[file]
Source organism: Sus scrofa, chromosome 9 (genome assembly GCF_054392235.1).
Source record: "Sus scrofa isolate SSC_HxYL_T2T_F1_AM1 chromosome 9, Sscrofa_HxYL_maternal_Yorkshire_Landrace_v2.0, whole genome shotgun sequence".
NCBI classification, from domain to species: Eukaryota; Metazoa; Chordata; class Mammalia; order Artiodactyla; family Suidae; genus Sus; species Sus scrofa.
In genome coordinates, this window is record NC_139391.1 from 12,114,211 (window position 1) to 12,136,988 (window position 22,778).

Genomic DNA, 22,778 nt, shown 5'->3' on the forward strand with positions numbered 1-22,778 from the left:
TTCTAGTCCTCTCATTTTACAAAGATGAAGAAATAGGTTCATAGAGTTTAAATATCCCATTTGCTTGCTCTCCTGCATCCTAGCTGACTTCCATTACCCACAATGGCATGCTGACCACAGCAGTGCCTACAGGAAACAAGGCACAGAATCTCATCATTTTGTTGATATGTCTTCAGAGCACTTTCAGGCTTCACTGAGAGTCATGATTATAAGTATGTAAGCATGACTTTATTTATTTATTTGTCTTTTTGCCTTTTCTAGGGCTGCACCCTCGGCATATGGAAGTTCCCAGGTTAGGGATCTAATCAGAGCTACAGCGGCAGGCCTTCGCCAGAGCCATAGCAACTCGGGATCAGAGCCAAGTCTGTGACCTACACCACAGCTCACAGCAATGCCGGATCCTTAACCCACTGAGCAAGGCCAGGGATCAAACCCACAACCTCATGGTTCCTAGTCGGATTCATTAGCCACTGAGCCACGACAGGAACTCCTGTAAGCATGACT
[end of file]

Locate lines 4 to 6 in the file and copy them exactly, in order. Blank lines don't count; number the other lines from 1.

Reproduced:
In genome coordinates, this window is record NC_139391.1 from 12,114,211 (window position 1) to 12,136,988 (window position 22,778).

Genomic DNA, 22,778 nt, shown 5'->3' on the forward strand with positions numbered 1-22,778 from the left:
TTCTAGTCCTCTCATTTTACAAAGATGAAGAAATAGGTTCATAGAGTTTAAATATCCCATTTGCTTGCTCTCCTGCATCCTAGCTGACTTCCATTACCCACAATGGCATGCTGACCACAGCAGTGCCTACAGGAAACAAGGCACAGAATCTCATCATTTTGTTGATATGTCTTCAGAGCACTTTCAGGCTTCACTGAGAGTCATGATTATAAGTATGTAAGCATGACTTTATTTATTTATTTGTCTTTTTGCCTTTTCTAGGGCTGCACCCTCGGCATATGGAAGTTCCCAGGTTAGGGATCTAATCAGAGCTACAGCGGCAGGCCTTCGCCAGAGCCATAGCAACTCGGGATCAGAGCCAAGTCTGTGACCTACACCACAGCTCACAGCAATGCCGGATCCTTAACCCACTGAGCAAGGCCAGGGATCAAACCCACAACCTCATGGTTCCTAGTCGGATTCATTAGCCACTGAGCCACGACAGGAACTCCTGTAAGCATGACT